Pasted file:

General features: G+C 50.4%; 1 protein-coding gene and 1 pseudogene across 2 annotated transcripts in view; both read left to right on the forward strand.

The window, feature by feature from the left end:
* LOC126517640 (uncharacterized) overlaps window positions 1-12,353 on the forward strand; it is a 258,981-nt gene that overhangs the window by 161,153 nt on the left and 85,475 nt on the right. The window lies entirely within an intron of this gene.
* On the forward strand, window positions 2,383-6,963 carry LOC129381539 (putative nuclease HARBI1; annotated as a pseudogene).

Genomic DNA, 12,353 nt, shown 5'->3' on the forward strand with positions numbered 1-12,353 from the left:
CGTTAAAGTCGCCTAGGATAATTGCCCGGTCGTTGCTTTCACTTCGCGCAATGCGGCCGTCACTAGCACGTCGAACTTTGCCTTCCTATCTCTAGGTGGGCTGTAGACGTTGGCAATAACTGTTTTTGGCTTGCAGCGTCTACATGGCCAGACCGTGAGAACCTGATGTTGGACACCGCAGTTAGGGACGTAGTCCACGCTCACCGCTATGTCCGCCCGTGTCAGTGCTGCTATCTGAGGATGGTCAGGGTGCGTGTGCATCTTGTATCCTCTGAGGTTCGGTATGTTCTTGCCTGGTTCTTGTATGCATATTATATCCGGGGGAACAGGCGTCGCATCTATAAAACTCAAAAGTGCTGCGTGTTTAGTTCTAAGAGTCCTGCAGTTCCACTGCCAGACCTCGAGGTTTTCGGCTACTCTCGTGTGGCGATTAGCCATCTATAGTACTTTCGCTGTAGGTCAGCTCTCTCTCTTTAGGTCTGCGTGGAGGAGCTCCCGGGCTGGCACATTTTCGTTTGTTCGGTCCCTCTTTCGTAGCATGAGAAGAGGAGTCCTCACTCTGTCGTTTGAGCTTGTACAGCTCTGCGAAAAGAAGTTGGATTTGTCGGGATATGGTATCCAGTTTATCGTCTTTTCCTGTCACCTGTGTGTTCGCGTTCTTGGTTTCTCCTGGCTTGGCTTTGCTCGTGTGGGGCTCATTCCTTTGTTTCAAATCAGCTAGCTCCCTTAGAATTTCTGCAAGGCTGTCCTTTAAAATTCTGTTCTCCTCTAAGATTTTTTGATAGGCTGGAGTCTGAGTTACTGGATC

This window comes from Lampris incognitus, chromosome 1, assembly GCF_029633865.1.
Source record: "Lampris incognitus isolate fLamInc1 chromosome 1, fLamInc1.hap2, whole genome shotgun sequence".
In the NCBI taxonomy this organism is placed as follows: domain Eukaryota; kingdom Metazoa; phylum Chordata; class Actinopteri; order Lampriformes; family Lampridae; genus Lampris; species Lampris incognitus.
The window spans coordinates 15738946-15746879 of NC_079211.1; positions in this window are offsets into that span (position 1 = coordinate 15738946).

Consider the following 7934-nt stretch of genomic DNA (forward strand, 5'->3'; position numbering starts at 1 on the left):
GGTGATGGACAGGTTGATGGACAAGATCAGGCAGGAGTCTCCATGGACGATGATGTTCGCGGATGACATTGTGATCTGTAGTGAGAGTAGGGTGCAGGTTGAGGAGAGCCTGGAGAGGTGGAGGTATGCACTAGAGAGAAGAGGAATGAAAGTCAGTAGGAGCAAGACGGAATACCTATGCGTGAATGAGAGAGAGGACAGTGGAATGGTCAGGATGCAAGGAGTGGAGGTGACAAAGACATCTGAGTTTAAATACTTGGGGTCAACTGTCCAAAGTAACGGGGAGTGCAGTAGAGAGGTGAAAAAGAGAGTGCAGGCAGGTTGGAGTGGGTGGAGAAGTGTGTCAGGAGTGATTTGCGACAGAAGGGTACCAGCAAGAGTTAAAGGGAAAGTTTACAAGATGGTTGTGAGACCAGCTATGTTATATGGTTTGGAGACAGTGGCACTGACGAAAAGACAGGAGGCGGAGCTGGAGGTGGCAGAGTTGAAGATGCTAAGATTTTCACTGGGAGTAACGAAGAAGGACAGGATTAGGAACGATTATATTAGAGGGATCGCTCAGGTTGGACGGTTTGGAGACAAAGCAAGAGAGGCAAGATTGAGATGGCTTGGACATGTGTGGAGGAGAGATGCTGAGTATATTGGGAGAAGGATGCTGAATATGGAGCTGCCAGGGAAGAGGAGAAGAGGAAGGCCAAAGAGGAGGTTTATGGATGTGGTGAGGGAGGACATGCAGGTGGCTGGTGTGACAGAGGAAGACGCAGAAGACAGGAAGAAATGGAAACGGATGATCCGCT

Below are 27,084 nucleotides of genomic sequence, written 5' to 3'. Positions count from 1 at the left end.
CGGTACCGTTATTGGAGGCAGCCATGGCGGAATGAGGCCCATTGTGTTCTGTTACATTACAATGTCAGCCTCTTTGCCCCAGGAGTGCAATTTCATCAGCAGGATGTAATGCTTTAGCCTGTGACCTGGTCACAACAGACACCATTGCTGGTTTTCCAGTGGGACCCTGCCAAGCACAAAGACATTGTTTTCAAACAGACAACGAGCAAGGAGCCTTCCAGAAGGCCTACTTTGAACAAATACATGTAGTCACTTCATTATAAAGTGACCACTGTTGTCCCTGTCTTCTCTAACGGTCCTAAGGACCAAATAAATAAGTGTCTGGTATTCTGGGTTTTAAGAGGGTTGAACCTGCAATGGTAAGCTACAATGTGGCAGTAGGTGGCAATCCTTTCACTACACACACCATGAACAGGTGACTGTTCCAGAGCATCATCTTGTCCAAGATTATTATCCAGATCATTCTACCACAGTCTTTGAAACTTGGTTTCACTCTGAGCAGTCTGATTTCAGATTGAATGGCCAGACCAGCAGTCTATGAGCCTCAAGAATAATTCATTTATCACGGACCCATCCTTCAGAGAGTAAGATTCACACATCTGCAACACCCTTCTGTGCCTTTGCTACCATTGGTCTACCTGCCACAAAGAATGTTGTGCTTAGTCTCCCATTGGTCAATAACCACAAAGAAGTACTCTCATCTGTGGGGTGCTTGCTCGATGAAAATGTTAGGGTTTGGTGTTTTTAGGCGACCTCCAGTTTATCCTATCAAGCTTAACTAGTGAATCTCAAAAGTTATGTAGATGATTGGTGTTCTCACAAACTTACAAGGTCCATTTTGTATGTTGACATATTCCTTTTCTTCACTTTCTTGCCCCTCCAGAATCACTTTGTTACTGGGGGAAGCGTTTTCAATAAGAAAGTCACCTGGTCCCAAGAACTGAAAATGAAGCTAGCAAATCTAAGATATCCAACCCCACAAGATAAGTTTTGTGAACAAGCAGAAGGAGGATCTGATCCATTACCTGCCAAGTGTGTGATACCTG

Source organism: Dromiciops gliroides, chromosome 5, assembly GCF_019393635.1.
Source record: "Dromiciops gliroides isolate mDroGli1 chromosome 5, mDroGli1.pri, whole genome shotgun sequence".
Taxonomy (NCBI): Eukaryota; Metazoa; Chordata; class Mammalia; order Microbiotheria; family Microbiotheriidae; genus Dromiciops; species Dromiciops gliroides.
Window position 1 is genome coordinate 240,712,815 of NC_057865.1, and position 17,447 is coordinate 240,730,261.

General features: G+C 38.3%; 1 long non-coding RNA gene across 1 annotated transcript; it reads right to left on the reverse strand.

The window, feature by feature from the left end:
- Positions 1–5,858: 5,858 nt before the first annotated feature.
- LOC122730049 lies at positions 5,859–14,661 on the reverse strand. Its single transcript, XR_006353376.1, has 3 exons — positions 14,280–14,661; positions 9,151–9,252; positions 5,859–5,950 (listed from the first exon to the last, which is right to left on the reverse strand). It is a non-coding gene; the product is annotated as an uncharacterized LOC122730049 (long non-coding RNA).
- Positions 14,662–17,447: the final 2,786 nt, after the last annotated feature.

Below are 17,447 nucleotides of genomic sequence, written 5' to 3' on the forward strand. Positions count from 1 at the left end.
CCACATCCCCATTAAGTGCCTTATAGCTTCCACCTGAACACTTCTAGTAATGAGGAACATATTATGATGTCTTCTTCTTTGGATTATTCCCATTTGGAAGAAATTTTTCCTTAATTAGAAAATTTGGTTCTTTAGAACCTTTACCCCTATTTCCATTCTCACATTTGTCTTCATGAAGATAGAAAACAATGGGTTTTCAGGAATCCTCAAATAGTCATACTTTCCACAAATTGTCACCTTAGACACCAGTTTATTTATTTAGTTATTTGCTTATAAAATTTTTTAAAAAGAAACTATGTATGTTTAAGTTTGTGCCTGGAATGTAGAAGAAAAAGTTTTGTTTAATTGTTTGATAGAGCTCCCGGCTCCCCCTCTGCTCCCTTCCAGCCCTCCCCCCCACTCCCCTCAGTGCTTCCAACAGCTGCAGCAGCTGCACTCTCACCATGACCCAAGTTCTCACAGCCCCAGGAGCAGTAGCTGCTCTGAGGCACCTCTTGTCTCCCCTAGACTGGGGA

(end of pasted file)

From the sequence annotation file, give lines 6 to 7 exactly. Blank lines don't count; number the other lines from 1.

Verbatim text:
CGTTAAAGTCGCCTAGGATAATTGCCCGGTCGTTGCTTTCACTTCGCGCAATGCGGCCGTCACTAGCACGTCGAACTTTGCCTTCCTATCTCTAGGTGGGCTGTAGACGTTGGCAATAACTGTTTTTGGCTTGCAGCGTCTACATGGCCAGACCGTGAGAACCTGATGTTGGACACCGCAGTTAGGGACGTAGTCCACGCTCACCGCTATGTCCGCCCGTGTCAGTGCTGCTATCTGAGGATGGTCAGGGTGCGTGTGCATCTTGTATCCTCTGAGGTTCGGTATGTTCTTGCCTGGTTCTTGTATGCATATTATATCCGGGGGAACAGGCGTCGCATCTATAAAACTCAAAAGTGCTGCGTGTTTAGTTCTAAGAGTCCTGCAGTTCCACTGCCAGACCTCGAGGTTTTCGGCTACTCTCGTGTGGCGATTAGCCATCTATAGTACTTTCGCTGTAGGTCAGCTCTCTCTCTTTAGGTCTGCGTGGAGGAGCTCCCGGGCTGGCACATTTTCGTTTGTTCGGTCCCTCTTTCGTAGCATGAGAAGAGGAGTCCTCACTCTGTCGTTTGAGCTTGTACAGCTCTGCGAAAAGAAGTTGGATTTGTCGGGATATGGTATCCAGTTTATCGTCTTTTCCTGTCACCTGTGTGTTCGCGTTCTTGGTTTCTCCTGGCTTGGCTTTGCTCGTGTGGGGCTCATTCCTTTGTTTCAAATCAGCTAGCTCCCTTAGAATTTCTGCAAGGCTGTCCTTTAAAATTCTGTTCTCCTCTAAGATTTTTTGATAGGCTGGAGTCTGAGTTACTGGATC

This window comes from Lampris incognitus, chromosome 1, assembly GCF_029633865.1.